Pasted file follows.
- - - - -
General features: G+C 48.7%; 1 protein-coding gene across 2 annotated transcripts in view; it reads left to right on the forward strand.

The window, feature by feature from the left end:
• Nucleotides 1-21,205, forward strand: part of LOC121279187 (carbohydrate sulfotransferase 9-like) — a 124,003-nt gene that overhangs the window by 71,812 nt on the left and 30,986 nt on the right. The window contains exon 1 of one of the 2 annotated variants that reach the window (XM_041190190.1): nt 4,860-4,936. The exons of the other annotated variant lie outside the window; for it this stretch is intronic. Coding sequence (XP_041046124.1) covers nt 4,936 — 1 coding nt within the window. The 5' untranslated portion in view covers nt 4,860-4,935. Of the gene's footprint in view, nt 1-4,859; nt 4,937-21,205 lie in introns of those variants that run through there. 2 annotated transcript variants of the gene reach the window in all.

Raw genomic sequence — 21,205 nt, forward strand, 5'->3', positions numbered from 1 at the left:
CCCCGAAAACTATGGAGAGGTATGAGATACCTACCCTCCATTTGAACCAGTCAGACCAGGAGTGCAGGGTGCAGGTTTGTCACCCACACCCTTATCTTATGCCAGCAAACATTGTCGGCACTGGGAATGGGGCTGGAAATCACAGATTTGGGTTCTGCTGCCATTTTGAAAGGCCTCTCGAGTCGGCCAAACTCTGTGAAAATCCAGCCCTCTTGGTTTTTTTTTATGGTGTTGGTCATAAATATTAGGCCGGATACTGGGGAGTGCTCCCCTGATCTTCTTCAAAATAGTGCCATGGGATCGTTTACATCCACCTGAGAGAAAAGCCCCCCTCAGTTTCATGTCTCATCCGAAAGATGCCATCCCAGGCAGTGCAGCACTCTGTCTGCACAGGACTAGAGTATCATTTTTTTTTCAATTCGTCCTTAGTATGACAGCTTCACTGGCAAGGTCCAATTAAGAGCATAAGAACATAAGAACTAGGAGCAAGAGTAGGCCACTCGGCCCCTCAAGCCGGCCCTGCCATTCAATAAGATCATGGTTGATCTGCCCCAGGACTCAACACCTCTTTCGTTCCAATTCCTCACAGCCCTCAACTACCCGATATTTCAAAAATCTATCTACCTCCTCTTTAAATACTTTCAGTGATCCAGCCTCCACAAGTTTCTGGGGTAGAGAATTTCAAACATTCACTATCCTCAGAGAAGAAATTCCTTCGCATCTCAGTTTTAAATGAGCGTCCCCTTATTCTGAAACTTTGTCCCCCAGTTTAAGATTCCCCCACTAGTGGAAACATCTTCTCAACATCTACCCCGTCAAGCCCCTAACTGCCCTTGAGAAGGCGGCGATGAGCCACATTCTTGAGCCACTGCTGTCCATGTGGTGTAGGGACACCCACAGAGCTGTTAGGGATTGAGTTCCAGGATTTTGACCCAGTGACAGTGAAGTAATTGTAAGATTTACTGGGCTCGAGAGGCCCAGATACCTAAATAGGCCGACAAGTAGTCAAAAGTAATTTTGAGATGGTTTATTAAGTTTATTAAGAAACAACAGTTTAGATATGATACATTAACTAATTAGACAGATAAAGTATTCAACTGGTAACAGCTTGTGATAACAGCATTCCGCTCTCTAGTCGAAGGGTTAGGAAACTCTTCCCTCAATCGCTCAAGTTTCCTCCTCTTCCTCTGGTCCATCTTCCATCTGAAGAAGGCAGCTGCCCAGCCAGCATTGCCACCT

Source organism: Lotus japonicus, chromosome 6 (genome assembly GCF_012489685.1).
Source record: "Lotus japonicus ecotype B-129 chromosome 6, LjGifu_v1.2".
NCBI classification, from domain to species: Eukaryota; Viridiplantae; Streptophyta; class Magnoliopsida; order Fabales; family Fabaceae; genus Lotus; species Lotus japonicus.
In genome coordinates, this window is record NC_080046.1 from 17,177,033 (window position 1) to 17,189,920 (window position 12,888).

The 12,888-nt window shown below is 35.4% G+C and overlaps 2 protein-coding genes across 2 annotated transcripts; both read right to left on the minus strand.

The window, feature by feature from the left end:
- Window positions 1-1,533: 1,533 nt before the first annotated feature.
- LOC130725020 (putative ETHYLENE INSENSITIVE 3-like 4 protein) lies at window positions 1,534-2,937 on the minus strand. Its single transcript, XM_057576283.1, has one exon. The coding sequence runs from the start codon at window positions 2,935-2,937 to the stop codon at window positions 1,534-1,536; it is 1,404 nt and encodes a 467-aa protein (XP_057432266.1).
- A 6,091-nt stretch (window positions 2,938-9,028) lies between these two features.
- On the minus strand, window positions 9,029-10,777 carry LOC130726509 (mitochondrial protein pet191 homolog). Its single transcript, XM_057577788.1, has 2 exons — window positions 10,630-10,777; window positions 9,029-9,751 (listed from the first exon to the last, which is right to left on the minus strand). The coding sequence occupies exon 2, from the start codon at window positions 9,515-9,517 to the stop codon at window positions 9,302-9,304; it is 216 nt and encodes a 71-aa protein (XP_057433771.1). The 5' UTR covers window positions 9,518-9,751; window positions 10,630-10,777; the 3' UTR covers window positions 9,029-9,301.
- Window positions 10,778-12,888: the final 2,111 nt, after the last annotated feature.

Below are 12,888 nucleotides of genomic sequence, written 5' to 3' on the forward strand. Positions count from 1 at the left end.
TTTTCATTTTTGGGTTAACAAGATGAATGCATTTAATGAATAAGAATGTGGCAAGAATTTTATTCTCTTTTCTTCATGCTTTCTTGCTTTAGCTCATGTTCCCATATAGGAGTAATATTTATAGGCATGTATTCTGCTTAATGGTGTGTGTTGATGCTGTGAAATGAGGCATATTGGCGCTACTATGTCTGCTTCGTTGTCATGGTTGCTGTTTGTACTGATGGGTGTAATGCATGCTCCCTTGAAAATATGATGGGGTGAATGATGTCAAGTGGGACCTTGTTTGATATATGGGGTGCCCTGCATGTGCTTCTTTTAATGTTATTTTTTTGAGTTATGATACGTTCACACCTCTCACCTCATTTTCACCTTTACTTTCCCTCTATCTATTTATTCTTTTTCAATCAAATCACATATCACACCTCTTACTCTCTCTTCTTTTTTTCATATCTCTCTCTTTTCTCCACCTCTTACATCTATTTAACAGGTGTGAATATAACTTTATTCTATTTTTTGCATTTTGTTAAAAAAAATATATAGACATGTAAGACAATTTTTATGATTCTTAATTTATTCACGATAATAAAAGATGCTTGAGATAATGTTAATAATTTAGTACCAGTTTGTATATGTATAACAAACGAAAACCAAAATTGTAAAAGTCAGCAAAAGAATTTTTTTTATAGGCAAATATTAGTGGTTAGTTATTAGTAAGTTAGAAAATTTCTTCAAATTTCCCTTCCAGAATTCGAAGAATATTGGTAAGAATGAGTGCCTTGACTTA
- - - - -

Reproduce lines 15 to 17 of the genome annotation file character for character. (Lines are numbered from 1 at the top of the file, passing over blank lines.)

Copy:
- On the minus strand, window positions 9,029-10,777 carry LOC130726509 (mitochondrial protein pet191 homolog). Its single transcript, XM_057577788.1, has 2 exons — window positions 10,630-10,777; window positions 9,029-9,751 (listed from the first exon to the last, which is right to left on the minus strand). The coding sequence occupies exon 2, from the start codon at window positions 9,515-9,517 to the stop codon at window positions 9,302-9,304; it is 216 nt and encodes a 71-aa protein (XP_057433771.1). The 5' UTR covers window positions 9,518-9,751; window positions 10,630-10,777; the 3' UTR covers window positions 9,029-9,301.
- Window positions 10,778-12,888: the final 2,111 nt, after the last annotated feature.

Below are 12,888 nucleotides of genomic sequence, written 5' to 3' on the forward strand. Positions count from 1 at the left end.